After missing race six of the 2010 iRacing World Tour (the Indianapolis 500) due to me actually attending the real thing for work I managed to make Race Seven (aka the iRacing.com Road America 200) having had enough practice to where I felt I could at least handle myself around Road America in a Class B Impala SS. I knew this was going to be a race of attrition and figured it best to stay within my limits as much as possible.
Before the event I had run two practices and one qualifying, setting a best lap of 2:18.411. After the server hiccup forced the race to be postponed for an hour I found myself able to improve in a second qualifying, setting a 2:17.232. It seemed obvious that because I was still gaining such huge amounts, I was leaving a lot of time on the table. Richard Towler (probably one of the best sim racers of all-time) happened to be in the same second qualifying and set a 2:09! Still, not too disappointed to be that far behind someone like him on a track this long and with a car and setup that felt so tough to turn.
Our race start was very clean and I made a good one from tenth, holding position into Turn One. Over the course of the lap people slid off ahead of me and I crossed the line to begin lap two in sixth-place. I grabbed fifth-place from Ian Seely on lap two when he ran off-track in Turn Eight.
After lapping consistently for a few laps I ran wide in turn one. I suffered no damage but dropped down to sixth, a position I would shortly gain back when Brian Harford left the track, gifting me fifth-place once again.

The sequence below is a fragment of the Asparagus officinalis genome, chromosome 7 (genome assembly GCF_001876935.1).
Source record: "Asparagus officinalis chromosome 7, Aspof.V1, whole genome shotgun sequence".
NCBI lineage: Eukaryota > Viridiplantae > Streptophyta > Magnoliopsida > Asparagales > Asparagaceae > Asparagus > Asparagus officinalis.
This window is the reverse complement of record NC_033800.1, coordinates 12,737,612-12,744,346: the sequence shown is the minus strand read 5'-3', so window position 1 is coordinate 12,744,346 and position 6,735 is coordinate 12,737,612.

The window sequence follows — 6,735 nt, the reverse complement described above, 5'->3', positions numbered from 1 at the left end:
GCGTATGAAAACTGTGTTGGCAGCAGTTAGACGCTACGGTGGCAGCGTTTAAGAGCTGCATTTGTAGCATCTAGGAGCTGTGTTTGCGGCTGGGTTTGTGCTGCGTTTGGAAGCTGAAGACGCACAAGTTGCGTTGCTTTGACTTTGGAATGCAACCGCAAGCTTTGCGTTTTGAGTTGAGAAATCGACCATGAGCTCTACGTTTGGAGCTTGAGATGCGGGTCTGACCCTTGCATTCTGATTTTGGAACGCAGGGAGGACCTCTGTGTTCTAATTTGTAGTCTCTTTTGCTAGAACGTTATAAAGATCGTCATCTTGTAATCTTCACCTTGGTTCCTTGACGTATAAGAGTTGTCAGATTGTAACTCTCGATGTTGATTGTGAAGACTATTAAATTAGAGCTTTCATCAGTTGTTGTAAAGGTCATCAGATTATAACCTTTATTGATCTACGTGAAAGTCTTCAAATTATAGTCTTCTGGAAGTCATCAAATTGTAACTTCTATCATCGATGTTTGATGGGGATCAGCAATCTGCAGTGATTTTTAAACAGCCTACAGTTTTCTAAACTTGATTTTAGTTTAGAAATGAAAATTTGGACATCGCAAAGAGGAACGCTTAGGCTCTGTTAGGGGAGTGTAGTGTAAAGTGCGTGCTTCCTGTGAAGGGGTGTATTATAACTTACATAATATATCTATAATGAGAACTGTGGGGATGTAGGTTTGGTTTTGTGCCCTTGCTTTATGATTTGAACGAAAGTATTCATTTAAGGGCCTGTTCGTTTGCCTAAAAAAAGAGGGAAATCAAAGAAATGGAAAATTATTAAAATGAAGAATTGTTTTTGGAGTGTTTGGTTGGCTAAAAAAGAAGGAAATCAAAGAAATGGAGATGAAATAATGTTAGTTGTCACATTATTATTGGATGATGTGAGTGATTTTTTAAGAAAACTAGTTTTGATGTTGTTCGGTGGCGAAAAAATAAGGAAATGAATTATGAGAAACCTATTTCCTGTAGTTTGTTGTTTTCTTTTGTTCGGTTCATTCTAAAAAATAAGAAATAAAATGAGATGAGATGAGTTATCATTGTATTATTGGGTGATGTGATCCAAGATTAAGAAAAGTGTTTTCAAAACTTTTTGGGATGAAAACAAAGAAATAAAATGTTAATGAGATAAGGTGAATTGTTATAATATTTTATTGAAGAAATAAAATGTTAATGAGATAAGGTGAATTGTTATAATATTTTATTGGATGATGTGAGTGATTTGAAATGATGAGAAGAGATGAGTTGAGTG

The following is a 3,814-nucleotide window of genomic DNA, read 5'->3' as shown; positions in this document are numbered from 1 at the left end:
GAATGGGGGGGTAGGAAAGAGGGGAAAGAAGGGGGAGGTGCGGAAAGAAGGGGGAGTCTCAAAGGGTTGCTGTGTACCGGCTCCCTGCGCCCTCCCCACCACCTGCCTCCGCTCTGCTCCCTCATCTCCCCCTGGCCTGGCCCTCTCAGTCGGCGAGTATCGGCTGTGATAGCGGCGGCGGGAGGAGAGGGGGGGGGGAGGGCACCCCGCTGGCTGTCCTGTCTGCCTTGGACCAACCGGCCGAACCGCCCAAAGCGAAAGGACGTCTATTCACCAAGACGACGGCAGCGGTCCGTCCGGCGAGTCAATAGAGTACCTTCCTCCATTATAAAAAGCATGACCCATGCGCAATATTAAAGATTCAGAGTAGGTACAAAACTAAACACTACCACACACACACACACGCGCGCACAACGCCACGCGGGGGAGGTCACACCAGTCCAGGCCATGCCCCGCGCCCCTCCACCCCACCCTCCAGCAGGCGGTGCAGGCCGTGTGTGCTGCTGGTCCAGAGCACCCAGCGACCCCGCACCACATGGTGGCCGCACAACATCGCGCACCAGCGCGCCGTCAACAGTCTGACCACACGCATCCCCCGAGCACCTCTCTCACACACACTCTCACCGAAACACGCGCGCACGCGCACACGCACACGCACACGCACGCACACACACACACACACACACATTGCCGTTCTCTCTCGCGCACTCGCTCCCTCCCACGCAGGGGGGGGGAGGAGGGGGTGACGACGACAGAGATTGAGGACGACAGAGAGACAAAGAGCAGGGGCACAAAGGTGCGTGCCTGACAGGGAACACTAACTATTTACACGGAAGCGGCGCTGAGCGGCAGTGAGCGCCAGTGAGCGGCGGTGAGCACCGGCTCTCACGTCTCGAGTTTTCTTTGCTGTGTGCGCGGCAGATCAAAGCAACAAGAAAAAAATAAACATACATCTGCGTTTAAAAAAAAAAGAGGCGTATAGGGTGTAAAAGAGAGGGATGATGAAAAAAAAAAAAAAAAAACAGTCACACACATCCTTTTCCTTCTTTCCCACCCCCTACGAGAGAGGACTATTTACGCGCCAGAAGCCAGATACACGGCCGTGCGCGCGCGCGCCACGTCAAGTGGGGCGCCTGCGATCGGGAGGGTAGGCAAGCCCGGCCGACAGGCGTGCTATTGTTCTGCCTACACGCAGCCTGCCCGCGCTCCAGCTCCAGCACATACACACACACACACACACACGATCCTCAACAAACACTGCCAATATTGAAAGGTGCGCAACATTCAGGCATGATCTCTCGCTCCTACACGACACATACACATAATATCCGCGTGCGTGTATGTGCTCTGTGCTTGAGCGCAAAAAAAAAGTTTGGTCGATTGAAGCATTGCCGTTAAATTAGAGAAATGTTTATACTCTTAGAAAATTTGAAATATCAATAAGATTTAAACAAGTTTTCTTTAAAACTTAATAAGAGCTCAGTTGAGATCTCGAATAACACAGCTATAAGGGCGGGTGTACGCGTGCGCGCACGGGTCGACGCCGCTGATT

On lap seven I ran wide in Turn One once again and lost control when trying to rejoin the race track. I hit the wall with the left-front and severly damaged the handling of the car on right-hand turns. At a clockwise track like Road America I really was not happy I’d put myself in this situation with 43 laps remaining.
By lap 16 I had settled in and dropped back to 13th-place. My cars handling was very difficult to predict and I decided to pit, dropping down to 16th.
Attrition of those ahead of me had allowed me to climb to tenth by lap 33 and really at this stage I was delighted to still be within sight of a top-ten. Entering Turn Eight I was inspecting my fuel usage and completely missed my braking point… I slid into the turn and slammed the barrier, damaging the right-front and getting stuck in the barrier. I had to get a tow back to the pit lane and lost a whole lap on the leader, eventually rejoining the track in 12th.
After a few laps I discovered that the second contact had almost balanced out the handling of my car. I began to push hard and found myself quickly catching cars ahead of me. I unlapped fourth-place on lap 34 and on lap 35 moved into 11th-place when Jacques Richard pitted ahead of me.
After a small mistake on lap 38 which cost me a bit of time, I noticed fifth-place Riku Roiha coming up to lap me. I pulled off-track to let him by but immediately noticed I was capable of lapping the same pace as him so basically used him to try to improve my consistency. Later that lap I gained tenth-place when Michael Yoda retired.
On lap 48 I still had Riku right ahead of me and although I had given him plenty of room he reacted in a big way to a spin ahead of him. This produced a scary moment for me where I had to avoid smashing into Riku under braking. The next lap Greg Dukowitz, who was trying to cope with a damaged car, ran off-track in the final turn, allowing me to pass him and move into ninth, which is where I would finish.
The race took me two hours and almost four minutes. I had a whopping 18 incidents, most of them while trying to lap with my ill-handling car. However, because it was such a long race I only lost a minuscule 0.02 safety rating. My fastest lap came on lap three and was a 2:16.973. Before this race, I had never enjoyed the stock cars on the road courses, when the late model goes to Lime Rock I instantly balk at the prospect of racing it… This has probably changed my mind as by the end of the race I felt pretty comfortable out there and felt competitive. But, as always, too little – too late. I should probably try doing some testing, lots of it, before the next race.